It is hard to pinpoint the exact cause of Cauldwell’s sudden shift in attitude toward the Colony. Perhaps Martin’s challenging response to Cauldwell’s cease-and-desist order contributed to the strained relations. It could have been personal, for there certainly were some abrasive personalities involved. And maybe, as the colonists themselves believed, it was purely political. For whatever reason, by late November, Cauldwell had denounced the colonists bitterly. His contemptuous actions had already contributed to the arrest of the Colony trustees, and in the intervening months before the trial, Cauldwell’s remarks would help to further influence public opinion as well as that of Secretary Noble.
COLONY BUNCO GAME
Cauldwell’s comments seemed designed to arouse prejudice against the Colony. He stated that the trustees were operating a “bunco game par excellence,” which was netting them huge returns. They worked the resident Colony members hard and in return furnished the “poor fools” meager rations and promises. Outside sources contributed “between three thousand and five thousand dollars per month” whereas only two or three hundred was spent on beans, oatmeal, flour, coffee, and tea — the only food they fed their “victims and workers.” The surplus “evidently went into the pockets of the trustees.” Was it any wonder, Cauldwell rhetorically asked, that “they resort to every dishonest means in their power to keep up the delusion?”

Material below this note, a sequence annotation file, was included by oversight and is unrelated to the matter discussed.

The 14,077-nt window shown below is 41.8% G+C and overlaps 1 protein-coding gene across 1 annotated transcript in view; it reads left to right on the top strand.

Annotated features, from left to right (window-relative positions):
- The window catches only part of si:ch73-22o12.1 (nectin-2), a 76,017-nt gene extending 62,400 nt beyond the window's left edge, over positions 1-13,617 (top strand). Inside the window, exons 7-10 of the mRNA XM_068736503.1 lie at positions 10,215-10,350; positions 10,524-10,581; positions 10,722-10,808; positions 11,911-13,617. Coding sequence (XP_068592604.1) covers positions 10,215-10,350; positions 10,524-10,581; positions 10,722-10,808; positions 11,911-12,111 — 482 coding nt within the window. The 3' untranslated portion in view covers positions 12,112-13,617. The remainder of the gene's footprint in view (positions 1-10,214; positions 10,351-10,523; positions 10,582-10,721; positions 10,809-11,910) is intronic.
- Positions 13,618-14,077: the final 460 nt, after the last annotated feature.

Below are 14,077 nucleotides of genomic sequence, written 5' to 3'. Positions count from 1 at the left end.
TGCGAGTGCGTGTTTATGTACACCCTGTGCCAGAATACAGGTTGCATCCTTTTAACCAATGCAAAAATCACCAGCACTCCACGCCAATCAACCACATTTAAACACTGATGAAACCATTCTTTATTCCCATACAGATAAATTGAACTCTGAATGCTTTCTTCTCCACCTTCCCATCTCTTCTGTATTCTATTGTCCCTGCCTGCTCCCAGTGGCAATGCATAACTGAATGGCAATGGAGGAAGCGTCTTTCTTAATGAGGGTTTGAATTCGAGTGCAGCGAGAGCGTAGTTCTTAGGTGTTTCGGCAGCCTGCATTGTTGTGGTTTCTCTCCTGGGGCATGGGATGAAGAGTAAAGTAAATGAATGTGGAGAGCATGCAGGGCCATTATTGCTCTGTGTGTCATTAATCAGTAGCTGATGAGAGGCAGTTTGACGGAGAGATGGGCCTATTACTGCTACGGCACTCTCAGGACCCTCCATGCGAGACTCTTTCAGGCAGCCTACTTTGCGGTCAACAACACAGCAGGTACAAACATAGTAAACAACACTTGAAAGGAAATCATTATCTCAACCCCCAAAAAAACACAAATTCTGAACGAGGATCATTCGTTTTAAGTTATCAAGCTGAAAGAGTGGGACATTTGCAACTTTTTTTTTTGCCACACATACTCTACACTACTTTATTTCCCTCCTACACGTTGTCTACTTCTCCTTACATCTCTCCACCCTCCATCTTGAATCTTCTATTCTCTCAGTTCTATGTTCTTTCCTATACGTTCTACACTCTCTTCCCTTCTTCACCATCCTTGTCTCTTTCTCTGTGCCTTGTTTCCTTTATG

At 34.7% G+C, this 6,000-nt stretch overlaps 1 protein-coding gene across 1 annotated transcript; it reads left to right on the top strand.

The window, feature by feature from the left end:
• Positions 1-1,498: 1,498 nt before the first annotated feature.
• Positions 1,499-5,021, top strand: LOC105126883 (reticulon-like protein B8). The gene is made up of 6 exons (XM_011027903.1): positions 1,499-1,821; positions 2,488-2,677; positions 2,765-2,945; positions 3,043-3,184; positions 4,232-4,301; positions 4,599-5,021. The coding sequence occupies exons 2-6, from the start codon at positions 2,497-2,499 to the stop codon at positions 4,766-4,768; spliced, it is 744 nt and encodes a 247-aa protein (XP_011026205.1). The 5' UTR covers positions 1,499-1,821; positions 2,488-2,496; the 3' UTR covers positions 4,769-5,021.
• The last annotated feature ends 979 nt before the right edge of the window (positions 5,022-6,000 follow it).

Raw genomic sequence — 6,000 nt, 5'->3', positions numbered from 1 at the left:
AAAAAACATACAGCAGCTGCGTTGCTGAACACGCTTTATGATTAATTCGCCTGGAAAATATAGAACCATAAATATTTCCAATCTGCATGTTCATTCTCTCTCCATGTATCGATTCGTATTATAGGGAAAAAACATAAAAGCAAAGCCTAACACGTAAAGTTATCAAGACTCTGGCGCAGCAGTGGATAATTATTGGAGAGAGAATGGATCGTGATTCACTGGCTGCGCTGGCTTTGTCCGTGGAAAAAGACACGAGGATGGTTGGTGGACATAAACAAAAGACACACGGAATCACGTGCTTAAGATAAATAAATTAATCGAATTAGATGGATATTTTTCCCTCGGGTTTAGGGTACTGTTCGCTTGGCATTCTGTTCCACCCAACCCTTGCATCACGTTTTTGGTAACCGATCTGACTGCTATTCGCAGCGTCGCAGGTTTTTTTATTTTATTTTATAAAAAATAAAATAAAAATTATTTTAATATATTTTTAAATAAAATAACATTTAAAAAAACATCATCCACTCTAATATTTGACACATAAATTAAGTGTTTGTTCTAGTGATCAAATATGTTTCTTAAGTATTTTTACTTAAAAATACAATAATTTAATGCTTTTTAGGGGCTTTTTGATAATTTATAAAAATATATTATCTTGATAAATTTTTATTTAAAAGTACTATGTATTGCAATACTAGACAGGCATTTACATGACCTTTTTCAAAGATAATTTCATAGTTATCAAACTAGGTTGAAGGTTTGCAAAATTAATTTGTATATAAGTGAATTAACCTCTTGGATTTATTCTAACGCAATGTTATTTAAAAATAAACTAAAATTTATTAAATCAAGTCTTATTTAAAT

The trustees, Cauldwell claimed, also poisoned the minds of newspaper editors throughout the country by means of “bogus letters from imaginary individuals lauding the Colony and condemning the government for attempting to deprive the honest colonists of their timber lands upon which they have made valuable improvements.” The land agent who owed his job to the current Republican administration railed at “all the local Democratic, as well as Farmers’ Alliance, Labor Union and other kindred papers” that helped the Colony leaders “spread abuse and lies” about the government.
Ironically enough, Haskell was at the same time accusing the lumber trusts of using the press to “further influence the public against Kaweah.” An editorial in Haskell’s Commonwealth in December, 1890, noted that:
Several of the large San Francisco dailies, including the Daily Times, the Examiner, and the Chronicle, printed accounts that were less than favorable toward the Colony, but no paper attacked the Kaweah Colony as vehemently as the San Francisco Star, which had once said of Burnette Haskell that he was a “systematic teacher of arson and assassination and this if there can be any excuse for his conduct, it must be that he is mad.” James Martin claimed that the Star was an open enemy of Mr. Haskell and that the editor was “well known in San Francisco as being reckless in his statements.” Whether this was true or not, it is readily apparent that the Star and its editor were certainly ready to do battle with Haskell via the press.